Let's party like it's 2004.
A decade ago, hundreds of thousands of UConn fans descended upon Hartford, Conn., to celebrate the first school in history to win national championships in both men's and women's basketball.
On Sunday, hundreds of thousands of Huskies fans once again flocked to the State Capitol to revel in what was another landmark year for the college basketball power. The men shocked the world, becoming the first No. 7 seed to win it all, while the women capped off a perfect 40-0 season with a 21-point win in the national title game.
Early in the day, SportsCenter tweeted out a pic of the two trophies safely buckled up and on their way to the championship parade:
The parade began behind the State Capitol in Hartford and wound through the streets of downtown before returning to the Capitol for a victory rally saluting both teams' players and coaches.
UConn men's hoops provided a first-hand perspective of what it was like to be one of the players atop one of the massive double-deckers weaving its way through the city:
This gives you an idea of the mass of humanity lining the streets in the heart of Hartford:
United State Sen. Chris Murphy and Courtney Zieller WFSB 3 Connecticut also provided a perspective as to how large the crowd was simply waiting to see the team arrive back at the Capitol:
Even the security guards appeared to lose themselves in the scene:
Back in 2004, it was estimated that around 250,000 to 300,000 people attended the parade commemorating the conquering Huskies. Given the men's magical run to the title and the women's unblemished record, you had to figure that at least that many would be on hand for this year's proceedings.
The Hartford police hadn't seen an event like this in decades, per Nick Rondinone of the Hartford Courant:
Sunday wasn't about the fans, though. The day was about celebrating the players and coaches who made the success possible. For some stars, like Shabazz Napier on the men's side and Stefanie Dolson on the women's side, this was the last act in what were outstanding collegiate careers.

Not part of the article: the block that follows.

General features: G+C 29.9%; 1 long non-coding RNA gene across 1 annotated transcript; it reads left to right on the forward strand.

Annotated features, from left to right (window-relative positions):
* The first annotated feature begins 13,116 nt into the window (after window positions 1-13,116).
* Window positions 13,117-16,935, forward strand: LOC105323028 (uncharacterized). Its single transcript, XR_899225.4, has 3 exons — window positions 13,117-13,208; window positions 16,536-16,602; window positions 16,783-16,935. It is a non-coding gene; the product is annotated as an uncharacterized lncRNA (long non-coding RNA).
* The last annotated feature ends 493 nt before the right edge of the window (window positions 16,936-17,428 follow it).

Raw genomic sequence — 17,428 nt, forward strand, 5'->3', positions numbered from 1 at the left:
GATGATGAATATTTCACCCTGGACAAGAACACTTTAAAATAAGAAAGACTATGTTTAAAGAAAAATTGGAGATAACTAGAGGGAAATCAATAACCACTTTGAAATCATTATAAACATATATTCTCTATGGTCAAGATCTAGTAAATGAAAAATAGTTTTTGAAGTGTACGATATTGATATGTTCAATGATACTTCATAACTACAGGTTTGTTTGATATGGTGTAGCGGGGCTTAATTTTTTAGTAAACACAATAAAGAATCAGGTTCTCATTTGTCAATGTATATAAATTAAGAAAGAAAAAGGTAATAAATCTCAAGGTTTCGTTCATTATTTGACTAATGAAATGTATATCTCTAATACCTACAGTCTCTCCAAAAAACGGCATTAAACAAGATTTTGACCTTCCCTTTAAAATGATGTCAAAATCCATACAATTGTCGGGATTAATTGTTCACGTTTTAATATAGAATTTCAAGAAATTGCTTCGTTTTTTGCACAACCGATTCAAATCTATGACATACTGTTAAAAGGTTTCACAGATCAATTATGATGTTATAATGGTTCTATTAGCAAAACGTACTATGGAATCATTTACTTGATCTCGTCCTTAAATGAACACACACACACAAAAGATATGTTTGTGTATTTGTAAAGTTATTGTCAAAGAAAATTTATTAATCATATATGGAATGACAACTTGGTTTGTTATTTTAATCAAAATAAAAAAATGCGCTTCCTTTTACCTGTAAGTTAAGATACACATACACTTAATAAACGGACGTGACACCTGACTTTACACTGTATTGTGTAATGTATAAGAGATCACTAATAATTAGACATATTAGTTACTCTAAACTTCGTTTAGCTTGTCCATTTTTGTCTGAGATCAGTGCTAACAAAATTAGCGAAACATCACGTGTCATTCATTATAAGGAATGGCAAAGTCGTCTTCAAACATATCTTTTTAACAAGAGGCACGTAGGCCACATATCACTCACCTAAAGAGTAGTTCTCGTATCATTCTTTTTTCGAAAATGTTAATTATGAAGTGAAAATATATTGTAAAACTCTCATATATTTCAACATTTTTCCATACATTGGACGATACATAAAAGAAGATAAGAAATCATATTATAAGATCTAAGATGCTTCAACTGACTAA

The Hartford Courant snapped a photo of junior guard Ryan Boatright holding the national title aloft. Boatright played a big part in the Huskies' NCAA tournament success. He scored in double-figures for all six of the team's games, averaging 13.7 points and 3.7 rebounds a game:
Although Boatright was carrying the trophy, it was Napier who received the invitation to a prom from one fan in attendance, per Brad Luck of NBC Connecticut:
Women's head coach Geno Auriemma had a great retort to said fan, per ESPN's Josh Krulewitz:
Upon taking the podium, Napier made sure to thank the fans, per the Hartford Courant's Dom Amore:
Men's head coach Kevin Ollie arguably stole the show, though. He was at times comedic and at others appreciative of how everything fell into place this year for his team.
UConn Athletic Director Warde Manuel joked about how Ollie deserved a pay raise just two years into his coaching career. Ollie then returned the favor:
In the short time the second-year coach was on the microphone, you could understand why his players would run through a brick wall for him. The UConn Blog is ready to sign up Ollie for the next decade:
Given his immediate success at the school and playing experience in the NBA, Ollie is a hot commodity among the coaching ranks. However, he confirmed that he doesn't have plans on leaving Storrs anytime soon, per Mary O'Leary of the New Haven Register:
Sunday's parade and celebration was a fitting conclusion to what was a historic season for UConn basketball. You'd understand if the Huskies' fanbase became a bit spoiled, given the success of the women's program, but they showed up to Hartford in droves and sent the two teams out right.
Both Ollie and Auriemma will have little time to smell the roses, though. A college basketball season never really stops. Once the games are over, the recruiting begins, and once that's over, the season's starting back up again.
Those national championships aren't going to defend themselves.